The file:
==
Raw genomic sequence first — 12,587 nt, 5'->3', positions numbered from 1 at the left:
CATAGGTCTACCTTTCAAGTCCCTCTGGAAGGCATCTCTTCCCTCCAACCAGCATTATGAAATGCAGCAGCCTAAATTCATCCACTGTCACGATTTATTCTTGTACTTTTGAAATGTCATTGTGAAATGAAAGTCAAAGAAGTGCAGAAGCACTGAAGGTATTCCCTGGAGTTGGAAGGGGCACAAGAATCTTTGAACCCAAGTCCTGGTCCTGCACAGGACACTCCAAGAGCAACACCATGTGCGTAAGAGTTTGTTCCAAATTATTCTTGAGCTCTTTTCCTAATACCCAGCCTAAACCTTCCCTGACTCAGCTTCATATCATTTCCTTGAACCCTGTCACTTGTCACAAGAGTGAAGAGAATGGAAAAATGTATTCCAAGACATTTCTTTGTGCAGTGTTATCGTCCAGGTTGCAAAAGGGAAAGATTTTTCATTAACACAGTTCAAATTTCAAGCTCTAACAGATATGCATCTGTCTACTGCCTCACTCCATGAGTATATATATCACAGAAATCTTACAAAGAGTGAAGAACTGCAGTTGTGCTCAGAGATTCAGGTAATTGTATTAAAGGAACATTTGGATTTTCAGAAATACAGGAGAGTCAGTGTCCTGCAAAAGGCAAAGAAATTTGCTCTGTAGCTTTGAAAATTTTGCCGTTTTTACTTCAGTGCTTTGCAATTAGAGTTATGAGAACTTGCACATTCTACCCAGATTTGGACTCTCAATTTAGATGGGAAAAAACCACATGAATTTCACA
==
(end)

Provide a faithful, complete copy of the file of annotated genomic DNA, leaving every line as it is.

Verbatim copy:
Raw genomic sequence first — 12,587 nt, 5'->3', positions numbered from 1 at the left:
CATAGGTCTACCTTTCAAGTCCCTCTGGAAGGCATCTCTTCCCTCCAACCAGCATTATGAAATGCAGCAGCCTAAATTCATCCACTGTCACGATTTATTCTTGTACTTTTGAAATGTCATTGTGAAATGAAAGTCAAAGAAGTGCAGAAGCACTGAAGGTATTCCCTGGAGTTGGAAGGGGCACAAGAATCTTTGAACCCAAGTCCTGGTCCTGCACAGGACACTCCAAGAGCAACACCATGTGCGTAAGAGTTTGTTCCAAATTATTCTTGAGCTCTTTTCCTAATACCCAGCCTAAACCTTCCCTGACTCAGCTTCATATCATTTCCTTGAACCCTGTCACTTGTCACAAGAGTGAAGAGAATGGAAAAATGTATTCCAAGACATTTCTTTGTGCAGTGTTATCGTCCAGGTTGCAAAAGGGAAAGATTTTTCATTAACACAGTTCAAATTTCAAGCTCTAACAGATATGCATCTGTCTACTGCCTCACTCCATGAGTATATATATCACAGAAATCTTACAAAGAGTGAAGAACTGCAGTTGTGCTCAGAGATTCAGGTAATTGTATTAAAGGAACATTTGGATTTTCAGAAATACAGGAGAGTCAGTGTCCTGCAAAAGGCAAAGAAATTTGCTCTGTAGCTTTGAAAATTTTGCCGTTTTTACTTCAGTGCTTTGCAATTAGAGTTATGAGAACTTGCACATTCTACCCAGATTTGGACTCTCAATTTAGATGGGAAAAAACCACATGAATTTCACA